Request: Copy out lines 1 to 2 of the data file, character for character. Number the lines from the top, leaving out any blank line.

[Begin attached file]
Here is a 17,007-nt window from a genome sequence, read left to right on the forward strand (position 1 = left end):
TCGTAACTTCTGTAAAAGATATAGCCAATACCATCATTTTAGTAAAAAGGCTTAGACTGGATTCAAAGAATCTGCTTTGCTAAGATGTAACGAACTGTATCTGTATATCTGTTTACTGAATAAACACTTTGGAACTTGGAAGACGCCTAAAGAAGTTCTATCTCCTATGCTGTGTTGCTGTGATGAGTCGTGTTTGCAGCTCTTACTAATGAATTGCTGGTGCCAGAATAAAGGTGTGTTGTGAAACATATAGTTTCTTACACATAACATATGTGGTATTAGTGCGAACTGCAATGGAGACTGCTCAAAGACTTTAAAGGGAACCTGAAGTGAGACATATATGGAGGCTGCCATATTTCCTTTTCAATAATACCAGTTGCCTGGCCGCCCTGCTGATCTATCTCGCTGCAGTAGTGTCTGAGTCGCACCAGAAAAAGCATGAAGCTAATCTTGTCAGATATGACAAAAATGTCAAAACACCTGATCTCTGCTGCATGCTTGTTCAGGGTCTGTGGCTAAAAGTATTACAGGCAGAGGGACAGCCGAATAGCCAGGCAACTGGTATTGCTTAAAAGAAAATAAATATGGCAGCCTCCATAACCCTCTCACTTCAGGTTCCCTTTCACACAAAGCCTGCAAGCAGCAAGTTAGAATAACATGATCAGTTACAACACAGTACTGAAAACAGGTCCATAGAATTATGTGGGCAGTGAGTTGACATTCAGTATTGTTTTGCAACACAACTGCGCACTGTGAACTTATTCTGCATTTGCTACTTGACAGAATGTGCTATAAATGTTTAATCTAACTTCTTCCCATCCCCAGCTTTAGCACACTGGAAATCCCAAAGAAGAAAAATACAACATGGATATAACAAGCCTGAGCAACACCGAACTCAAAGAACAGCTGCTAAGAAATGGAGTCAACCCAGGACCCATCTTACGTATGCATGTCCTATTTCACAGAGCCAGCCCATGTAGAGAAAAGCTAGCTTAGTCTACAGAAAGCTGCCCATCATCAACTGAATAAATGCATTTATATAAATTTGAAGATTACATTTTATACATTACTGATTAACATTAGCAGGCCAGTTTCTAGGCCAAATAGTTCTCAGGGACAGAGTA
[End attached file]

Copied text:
Here is a 17,007-nt window from a genome sequence, read left to right on the forward strand (position 1 = left end):
TCGTAACTTCTGTAAAAGATATAGCCAATACCATCATTTTAGTAAAAAGGCTTAGACTGGATTCAAAGAATCTGCTTTGCTAAGATGTAACGAACTGTATCTGTATATCTGTTTACTGAATAAACACTTTGGAACTTGGAAGACGCCTAAAGAAGTTCTATCTCCTATGCTGTGTTGCTGTGATGAGTCGTGTTTGCAGCTCTTACTAATGAATTGCTGGTGCCAGAATAAAGGTGTGTTGTGAAACATATAGTTTCTTACACATAACATATGTGGTATTAGTGCGAACTGCAATGGAGACTGCTCAAAGACTTTAAAGGGAACCTGAAGTGAGACATATATGGAGGCTGCCATATTTCCTTTTCAATAATACCAGTTGCCTGGCCGCCCTGCTGATCTATCTCGCTGCAGTAGTGTCTGAGTCGCACCAGAAAAAGCATGAAGCTAATCTTGTCAGATATGACAAAAATGTCAAAACACCTGATCTCTGCTGCATGCTTGTTCAGGGTCTGTGGCTAAAAGTATTACAGGCAGAGGGACAGCCGAATAGCCAGGCAACTGGTATTGCTTAAAAGAAAATAAATATGGCAGCCTCCATAACCCTCTCACTTCAGGTTCCCTTTCACACAAAGCCTGCAAGCAGCAAGTTAGAATAACATGATCAGTTACAACACAGTACTGAAAACAGGTCCATAGAATTATGTGGGCAGTGAGTTGACATTCAGTATTGTTTTGCAACACAACTGCGCACTGTGAACTTATTCTGCATTTGCTACTTGACAGAATGTGCTATAAATGTTTAATCTAACTTCTTCCCATCCCCAGCTTTAGCACACTGGAAATCCCAAAGAAGAAAAATACAACATGGATATAACAAGCCTGAGCAACACCGAACTCAAAGAACAGCTGCTAAGAAATGGAGTCAACCCAGGACCCATCTTACGTATGCATGTCCTATTTCACAGAGCCAGCCCATGTAGAGAAAAGCTAGCTTAGTCTACAGAAAGCTGCCCATCATCAACTGAATAAATGCATTTATATAAATTTGAAGATTACATTTTATACATTACTGATTAACATTAGCAGGCCAGTTTCTAGGCCAAATAGTTCTCAGGGACAGAGTA